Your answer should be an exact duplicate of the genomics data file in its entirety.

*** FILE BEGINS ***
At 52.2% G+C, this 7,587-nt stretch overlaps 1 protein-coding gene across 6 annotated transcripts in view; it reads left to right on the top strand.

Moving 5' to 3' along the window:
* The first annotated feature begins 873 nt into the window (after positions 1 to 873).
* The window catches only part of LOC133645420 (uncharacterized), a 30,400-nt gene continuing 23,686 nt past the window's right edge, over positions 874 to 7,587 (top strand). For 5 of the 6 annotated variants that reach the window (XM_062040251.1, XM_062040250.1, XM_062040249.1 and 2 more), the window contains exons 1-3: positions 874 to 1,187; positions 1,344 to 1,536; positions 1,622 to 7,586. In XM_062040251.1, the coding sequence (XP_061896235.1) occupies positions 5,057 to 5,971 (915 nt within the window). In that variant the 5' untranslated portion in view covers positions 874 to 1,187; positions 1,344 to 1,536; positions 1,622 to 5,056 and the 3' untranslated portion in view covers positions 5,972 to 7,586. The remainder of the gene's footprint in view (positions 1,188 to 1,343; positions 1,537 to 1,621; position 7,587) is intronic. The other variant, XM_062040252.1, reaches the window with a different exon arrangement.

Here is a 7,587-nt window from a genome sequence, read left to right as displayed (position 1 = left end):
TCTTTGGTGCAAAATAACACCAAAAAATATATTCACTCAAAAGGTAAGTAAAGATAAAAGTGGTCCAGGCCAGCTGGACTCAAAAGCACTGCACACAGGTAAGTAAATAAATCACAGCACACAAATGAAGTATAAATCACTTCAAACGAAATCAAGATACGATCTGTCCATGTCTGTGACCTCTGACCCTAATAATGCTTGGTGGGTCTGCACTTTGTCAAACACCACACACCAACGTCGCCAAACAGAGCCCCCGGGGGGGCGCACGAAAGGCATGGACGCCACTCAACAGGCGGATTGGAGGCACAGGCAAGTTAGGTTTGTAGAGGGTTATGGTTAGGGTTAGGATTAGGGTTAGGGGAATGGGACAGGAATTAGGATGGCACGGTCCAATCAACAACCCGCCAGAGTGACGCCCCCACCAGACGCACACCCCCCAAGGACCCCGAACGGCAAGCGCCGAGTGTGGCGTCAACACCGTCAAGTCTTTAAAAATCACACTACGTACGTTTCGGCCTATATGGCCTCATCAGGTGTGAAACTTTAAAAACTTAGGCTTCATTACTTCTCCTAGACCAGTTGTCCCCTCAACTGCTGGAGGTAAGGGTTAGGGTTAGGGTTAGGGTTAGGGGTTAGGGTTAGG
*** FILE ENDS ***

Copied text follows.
At 52.2% G+C, this 7,587-nt stretch overlaps 1 protein-coding gene across 6 annotated transcripts in view; it reads left to right on the top strand.

Moving 5' to 3' along the window:
* The first annotated feature begins 873 nt into the window (after positions 1 to 873).
* The window catches only part of LOC133645420 (uncharacterized), a 30,400-nt gene continuing 23,686 nt past the window's right edge, over positions 874 to 7,587 (top strand). For 5 of the 6 annotated variants that reach the window (XM_062040251.1, XM_062040250.1, XM_062040249.1 and 2 more), the window contains exons 1-3: positions 874 to 1,187; positions 1,344 to 1,536; positions 1,622 to 7,586. In XM_062040251.1, the coding sequence (XP_061896235.1) occupies positions 5,057 to 5,971 (915 nt within the window). In that variant the 5' untranslated portion in view covers positions 874 to 1,187; positions 1,344 to 1,536; positions 1,622 to 5,056 and the 3' untranslated portion in view covers positions 5,972 to 7,586. The remainder of the gene's footprint in view (positions 1,188 to 1,343; positions 1,537 to 1,621; position 7,587) is intronic. The other variant, XM_062040252.1, reaches the window with a different exon arrangement.

Here is a 7,587-nt window from a genome sequence, read left to right as displayed (position 1 = left end):
TCTTTGGTGCAAAATAACACCAAAAAATATATTCACTCAAAAGGTAAGTAAAGATAAAAGTGGTCCAGGCCAGCTGGACTCAAAAGCACTGCACACAGGTAAGTAAATAAATCACAGCACACAAATGAAGTATAAATCACTTCAAACGAAATCAAGATACGATCTGTCCATGTCTGTGACCTCTGACCCTAATAATGCTTGGTGGGTCTGCACTTTGTCAAACACCACACACCAACGTCGCCAAACAGAGCCCCCGGGGGGGCGCACGAAAGGCATGGACGCCACTCAACAGGCGGATTGGAGGCACAGGCAAGTTAGGTTTGTAGAGGGTTATGGTTAGGGTTAGGATTAGGGTTAGGGGAATGGGACAGGAATTAGGATGGCACGGTCCAATCAACAACCCGCCAGAGTGACGCCCCCACCAGACGCACACCCCCCAAGGACCCCGAACGGCAAGCGCCGAGTGTGGCGTCAACACCGTCAAGTCTTTAAAAATCACACTACGTACGTTTCGGCCTATATGGCCTCATCAGGTGTGAAACTTTAAAAACTTAGGCTTCATTACTTCTCCTAGACCAGTTGTCCCCTCAACTGCTGGAGGTAAGGGTTAGGGTTAGGGTTAGGGTTAGGGGTTAGGGTTAGG